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Shuler v. Berryhill

United States District Court, D. South Carolina, Rock Hill Division

August 23, 2017

NANCY A. BERRYHILL, Acting Commissioner of Social Security, [1] Defendant.



         This matter is before the court on United States Magistrate Judge Paige J. Gossett's Report and Recommendation ("R&R") that this court affirm Acting Commissioner of Social Security Nancy A. Berryhill's ("the Commissioner") decision denying plaintiff Eric Anthony Shuler's ("Shuler") application for disability insurance benefits ("DIB"). Shuler filed objections to the R&R. For the reasons set forth below, the court adopts the R&R and affirms the Commissioner's decision.

         I. BACKGROUND

         Unless otherwise noted, the following background is drawn from the R&R.

         A. Procedural History

         Shuler filed an application for DIB on September 2, 2009, alleging disability beginning on January 8, 2009. The Social Security Agency denied Shuler's claim initially and on reconsideration. Shuler requested a hearing before an administrative law judge ("ALJ"), and ALJ Linda R. Haack held a hearing on May 16, 2011. The ALJ issued a decision on' July 28, 2011, finding Shuler not disabled under the Social Security Act. Shuler requested Appeals Council review of the ALJ's decision. The Appeals Council denied Shuler's request for review, rendering the ALJ's decision the final decision of the Commissioner. Shuler appealed to this court, which reversed the ALJ's July 28, 2011 decision and remanded Shuler's claim for further consideration of the combination of Shuler's impairments in determining whether his impairments met or equaled the requirements of a listing. See Shuler v. Colvin, No. 0:13-cv-1504-DCN, 2014 WL 4809837 (D.S.C. Sept. 26, 2014). On July 30, 2015, ALJ Edward T. Morriss held Shuler's second hearing and issued a decision on November 3, 2015, finding Shuler was not disabled.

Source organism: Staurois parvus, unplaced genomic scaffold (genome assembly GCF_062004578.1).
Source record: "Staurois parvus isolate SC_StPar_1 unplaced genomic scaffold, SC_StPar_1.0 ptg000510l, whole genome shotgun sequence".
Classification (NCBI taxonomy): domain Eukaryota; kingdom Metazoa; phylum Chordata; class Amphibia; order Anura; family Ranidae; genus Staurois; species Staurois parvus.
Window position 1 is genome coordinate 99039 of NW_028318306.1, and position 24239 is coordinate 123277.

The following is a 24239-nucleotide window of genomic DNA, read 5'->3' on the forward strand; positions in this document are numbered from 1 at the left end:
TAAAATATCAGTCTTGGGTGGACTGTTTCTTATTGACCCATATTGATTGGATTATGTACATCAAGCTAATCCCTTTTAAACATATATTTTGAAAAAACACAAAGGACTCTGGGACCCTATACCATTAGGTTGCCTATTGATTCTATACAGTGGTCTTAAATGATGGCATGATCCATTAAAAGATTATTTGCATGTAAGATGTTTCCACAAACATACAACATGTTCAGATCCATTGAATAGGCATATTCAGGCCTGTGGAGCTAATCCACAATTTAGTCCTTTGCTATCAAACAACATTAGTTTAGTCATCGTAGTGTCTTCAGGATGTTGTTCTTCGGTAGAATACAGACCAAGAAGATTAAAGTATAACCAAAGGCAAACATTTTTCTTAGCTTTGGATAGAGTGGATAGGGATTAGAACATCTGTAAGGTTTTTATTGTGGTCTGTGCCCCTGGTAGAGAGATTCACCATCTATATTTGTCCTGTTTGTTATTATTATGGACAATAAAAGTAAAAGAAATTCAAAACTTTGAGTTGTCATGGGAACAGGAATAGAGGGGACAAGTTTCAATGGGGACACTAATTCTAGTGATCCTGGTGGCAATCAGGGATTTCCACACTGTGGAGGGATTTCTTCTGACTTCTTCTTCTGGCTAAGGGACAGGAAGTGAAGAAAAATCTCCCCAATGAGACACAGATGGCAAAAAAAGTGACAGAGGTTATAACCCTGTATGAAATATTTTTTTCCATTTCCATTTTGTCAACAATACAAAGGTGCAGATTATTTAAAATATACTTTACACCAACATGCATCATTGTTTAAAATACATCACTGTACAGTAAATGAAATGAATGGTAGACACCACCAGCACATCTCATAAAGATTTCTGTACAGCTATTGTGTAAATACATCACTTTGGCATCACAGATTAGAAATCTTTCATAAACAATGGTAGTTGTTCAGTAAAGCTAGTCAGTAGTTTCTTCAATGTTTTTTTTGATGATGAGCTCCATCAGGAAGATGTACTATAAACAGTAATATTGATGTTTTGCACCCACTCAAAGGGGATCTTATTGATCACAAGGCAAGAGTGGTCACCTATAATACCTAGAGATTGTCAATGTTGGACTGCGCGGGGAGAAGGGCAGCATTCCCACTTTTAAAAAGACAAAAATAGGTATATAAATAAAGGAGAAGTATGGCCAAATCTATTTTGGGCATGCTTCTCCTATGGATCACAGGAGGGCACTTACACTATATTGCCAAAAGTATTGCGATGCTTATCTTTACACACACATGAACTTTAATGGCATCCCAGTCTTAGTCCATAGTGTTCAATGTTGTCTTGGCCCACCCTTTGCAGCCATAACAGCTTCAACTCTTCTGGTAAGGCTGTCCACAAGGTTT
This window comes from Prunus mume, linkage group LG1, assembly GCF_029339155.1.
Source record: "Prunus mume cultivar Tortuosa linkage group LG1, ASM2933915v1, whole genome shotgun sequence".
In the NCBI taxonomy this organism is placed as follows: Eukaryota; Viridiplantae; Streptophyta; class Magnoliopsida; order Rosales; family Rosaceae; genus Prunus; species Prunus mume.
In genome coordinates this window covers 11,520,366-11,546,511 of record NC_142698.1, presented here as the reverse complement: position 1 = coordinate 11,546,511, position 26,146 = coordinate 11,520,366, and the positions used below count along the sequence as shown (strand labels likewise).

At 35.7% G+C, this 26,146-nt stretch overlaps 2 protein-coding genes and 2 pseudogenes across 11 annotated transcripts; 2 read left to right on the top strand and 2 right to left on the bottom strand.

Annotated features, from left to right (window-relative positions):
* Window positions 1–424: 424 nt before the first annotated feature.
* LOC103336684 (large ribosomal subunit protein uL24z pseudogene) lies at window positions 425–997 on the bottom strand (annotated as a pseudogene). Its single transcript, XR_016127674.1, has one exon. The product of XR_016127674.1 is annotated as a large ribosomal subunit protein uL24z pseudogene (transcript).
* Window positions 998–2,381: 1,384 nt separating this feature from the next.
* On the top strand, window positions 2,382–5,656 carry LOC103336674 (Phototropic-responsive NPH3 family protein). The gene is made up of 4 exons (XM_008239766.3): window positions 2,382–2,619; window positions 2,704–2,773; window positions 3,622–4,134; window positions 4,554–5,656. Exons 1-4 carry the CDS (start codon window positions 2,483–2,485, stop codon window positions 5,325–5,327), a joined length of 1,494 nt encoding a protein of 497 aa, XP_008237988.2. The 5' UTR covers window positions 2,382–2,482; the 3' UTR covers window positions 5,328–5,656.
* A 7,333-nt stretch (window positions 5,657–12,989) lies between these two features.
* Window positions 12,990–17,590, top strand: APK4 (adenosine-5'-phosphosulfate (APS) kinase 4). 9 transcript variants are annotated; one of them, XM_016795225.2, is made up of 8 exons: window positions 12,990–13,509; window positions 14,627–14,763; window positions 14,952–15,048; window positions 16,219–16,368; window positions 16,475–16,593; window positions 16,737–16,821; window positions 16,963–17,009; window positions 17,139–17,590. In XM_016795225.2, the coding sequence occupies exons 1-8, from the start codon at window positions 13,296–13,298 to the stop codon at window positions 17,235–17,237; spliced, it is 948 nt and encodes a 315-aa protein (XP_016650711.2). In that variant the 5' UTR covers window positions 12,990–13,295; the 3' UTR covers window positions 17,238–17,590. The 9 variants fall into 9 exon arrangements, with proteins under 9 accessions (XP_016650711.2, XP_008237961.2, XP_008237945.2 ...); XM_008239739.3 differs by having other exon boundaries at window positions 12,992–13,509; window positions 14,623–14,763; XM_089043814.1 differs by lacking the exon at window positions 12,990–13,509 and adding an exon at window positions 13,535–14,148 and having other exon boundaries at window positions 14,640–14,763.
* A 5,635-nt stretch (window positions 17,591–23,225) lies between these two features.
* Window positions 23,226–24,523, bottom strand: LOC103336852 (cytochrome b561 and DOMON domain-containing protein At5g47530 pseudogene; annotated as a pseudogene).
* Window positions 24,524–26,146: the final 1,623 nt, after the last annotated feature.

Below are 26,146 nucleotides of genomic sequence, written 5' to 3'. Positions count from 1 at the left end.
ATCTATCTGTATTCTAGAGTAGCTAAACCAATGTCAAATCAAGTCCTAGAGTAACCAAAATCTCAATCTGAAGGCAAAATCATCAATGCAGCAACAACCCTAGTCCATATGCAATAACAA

On February 22, 2016, Shuler filed the present action seeking review of the ALJ's decision.[2] The magistrate judgment issued an R&R on June 29, 2017, recommending that this court affirm the ALJ's decision. Shuler filed objections to the R&R on July 22, 2017, and the Commissioner responded to Shuler's objections on July 27, 2017. The matter is now ripe for the court's review.

         B. Medical History

         Because Shuler's medical history is not directly at issue here, the court dispenses with a lengthy recitation thereof and instead notes a few relevant facts. Shuler was born on March 13, 1974, and was 34 years old on the alleged onset date. He has an eighth grade education and past relevant work experience as a dry wall laborer and a drywall superintendent.

         C. ALJ's Findings